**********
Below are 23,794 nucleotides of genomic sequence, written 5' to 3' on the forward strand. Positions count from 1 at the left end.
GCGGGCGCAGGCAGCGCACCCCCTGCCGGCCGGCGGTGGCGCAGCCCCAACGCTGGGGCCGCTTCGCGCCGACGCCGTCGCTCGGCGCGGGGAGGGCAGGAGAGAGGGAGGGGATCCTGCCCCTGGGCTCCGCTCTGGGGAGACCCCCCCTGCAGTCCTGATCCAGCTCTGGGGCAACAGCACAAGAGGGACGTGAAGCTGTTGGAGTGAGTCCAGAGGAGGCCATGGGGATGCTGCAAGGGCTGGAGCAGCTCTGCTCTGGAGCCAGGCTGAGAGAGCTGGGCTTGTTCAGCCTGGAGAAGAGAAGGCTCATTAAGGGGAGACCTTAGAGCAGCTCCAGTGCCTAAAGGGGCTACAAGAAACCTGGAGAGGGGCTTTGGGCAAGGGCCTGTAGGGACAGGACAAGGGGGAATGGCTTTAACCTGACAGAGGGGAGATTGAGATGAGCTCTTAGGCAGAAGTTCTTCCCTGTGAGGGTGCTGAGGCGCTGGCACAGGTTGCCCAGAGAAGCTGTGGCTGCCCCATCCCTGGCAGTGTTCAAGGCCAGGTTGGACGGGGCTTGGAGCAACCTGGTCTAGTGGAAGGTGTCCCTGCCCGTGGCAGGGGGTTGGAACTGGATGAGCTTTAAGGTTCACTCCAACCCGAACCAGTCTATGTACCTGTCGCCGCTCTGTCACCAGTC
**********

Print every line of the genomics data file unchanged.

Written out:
Below are 23,794 nucleotides of genomic sequence, written 5' to 3' on the forward strand. Positions count from 1 at the left end.
GCGGGCGCAGGCAGCGCACCCCCTGCCGGCCGGCGGTGGCGCAGCCCCAACGCTGGGGCCGCTTCGCGCCGACGCCGTCGCTCGGCGCGGGGAGGGCAGGAGAGAGGGAGGGGATCCTGCCCCTGGGCTCCGCTCTGGGGAGACCCCCCCTGCAGTCCTGATCCAGCTCTGGGGCAACAGCACAAGAGGGACGTGAAGCTGTTGGAGTGAGTCCAGAGGAGGCCATGGGGATGCTGCAAGGGCTGGAGCAGCTCTGCTCTGGAGCCAGGCTGAGAGAGCTGGGCTTGTTCAGCCTGGAGAAGAGAAGGCTCATTAAGGGGAGACCTTAGAGCAGCTCCAGTGCCTAAAGGGGCTACAAGAAACCTGGAGAGGGGCTTTGGGCAAGGGCCTGTAGGGACAGGACAAGGGGGAATGGCTTTAACCTGACAGAGGGGAGATTGAGATGAGCTCTTAGGCAGAAGTTCTTCCCTGTGAGGGTGCTGAGGCGCTGGCACAGGTTGCCCAGAGAAGCTGTGGCTGCCCCATCCCTGGCAGTGTTCAAGGCCAGGTTGGACGGGGCTTGGAGCAACCTGGTCTAGTGGAAGGTGTCCCTGCCCGTGGCAGGGGGTTGGAACTGGATGAGCTTTAAGGTTCACTCCAACCCGAACCAGTCTATGTACCTGTCGCCGCTCTGTCACCAGTC